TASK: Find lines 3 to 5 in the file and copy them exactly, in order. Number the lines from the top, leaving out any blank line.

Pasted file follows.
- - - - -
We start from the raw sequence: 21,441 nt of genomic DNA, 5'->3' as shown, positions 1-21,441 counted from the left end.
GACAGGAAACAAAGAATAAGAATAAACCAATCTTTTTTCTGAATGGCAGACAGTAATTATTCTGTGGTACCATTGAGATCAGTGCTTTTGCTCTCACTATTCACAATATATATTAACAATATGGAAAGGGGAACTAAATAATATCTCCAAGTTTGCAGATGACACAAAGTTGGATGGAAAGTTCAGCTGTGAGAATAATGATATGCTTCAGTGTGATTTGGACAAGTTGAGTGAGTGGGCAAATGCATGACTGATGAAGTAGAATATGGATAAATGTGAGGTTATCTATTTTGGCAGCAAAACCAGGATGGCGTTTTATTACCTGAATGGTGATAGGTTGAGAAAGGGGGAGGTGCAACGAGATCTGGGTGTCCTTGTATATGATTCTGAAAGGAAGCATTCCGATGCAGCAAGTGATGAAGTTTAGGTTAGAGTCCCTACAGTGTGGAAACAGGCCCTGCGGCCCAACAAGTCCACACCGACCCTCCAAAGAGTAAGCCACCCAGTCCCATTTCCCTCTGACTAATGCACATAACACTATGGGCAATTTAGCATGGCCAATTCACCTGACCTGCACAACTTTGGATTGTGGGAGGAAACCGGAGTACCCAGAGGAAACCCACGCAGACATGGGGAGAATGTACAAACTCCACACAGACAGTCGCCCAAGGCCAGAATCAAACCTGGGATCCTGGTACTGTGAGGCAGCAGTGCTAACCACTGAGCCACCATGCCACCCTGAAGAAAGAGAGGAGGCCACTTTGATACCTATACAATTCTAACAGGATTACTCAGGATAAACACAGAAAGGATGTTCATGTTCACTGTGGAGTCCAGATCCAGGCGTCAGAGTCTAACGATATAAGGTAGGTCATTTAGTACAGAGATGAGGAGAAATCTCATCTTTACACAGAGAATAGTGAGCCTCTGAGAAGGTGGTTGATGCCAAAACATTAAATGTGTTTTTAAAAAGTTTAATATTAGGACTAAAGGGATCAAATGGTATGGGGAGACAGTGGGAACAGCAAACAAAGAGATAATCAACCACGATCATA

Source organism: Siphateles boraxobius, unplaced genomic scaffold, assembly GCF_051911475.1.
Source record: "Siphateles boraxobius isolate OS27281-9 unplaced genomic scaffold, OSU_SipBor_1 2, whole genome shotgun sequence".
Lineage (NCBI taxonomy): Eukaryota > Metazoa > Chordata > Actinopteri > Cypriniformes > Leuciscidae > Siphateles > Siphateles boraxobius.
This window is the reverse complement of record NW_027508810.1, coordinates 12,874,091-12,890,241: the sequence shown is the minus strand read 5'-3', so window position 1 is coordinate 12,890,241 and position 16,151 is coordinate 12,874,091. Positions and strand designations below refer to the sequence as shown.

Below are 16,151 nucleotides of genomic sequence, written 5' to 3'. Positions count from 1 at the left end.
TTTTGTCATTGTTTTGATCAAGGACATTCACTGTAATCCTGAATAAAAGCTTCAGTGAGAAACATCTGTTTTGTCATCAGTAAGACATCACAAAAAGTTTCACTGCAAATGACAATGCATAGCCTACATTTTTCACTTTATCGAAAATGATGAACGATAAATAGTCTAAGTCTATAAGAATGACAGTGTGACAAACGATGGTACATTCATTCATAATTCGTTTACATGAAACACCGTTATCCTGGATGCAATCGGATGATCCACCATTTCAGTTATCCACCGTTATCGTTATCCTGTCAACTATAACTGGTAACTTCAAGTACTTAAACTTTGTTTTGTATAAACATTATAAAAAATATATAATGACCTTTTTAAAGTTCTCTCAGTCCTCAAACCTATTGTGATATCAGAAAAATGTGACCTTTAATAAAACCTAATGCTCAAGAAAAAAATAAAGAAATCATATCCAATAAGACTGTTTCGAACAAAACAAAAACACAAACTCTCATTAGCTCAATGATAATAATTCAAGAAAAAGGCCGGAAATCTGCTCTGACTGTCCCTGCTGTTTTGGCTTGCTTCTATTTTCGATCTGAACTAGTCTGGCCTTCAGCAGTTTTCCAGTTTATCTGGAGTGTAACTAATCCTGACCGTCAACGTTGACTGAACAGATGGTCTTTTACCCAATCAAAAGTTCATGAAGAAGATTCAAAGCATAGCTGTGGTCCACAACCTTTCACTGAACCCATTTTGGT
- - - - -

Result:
Source organism: Siphateles boraxobius, unplaced genomic scaffold, assembly GCF_051911475.1.
Source record: "Siphateles boraxobius isolate OS27281-9 unplaced genomic scaffold, OSU_SipBor_1 2, whole genome shotgun sequence".
Lineage (NCBI taxonomy): Eukaryota > Metazoa > Chordata > Actinopteri > Cypriniformes > Leuciscidae > Siphateles > Siphateles boraxobius.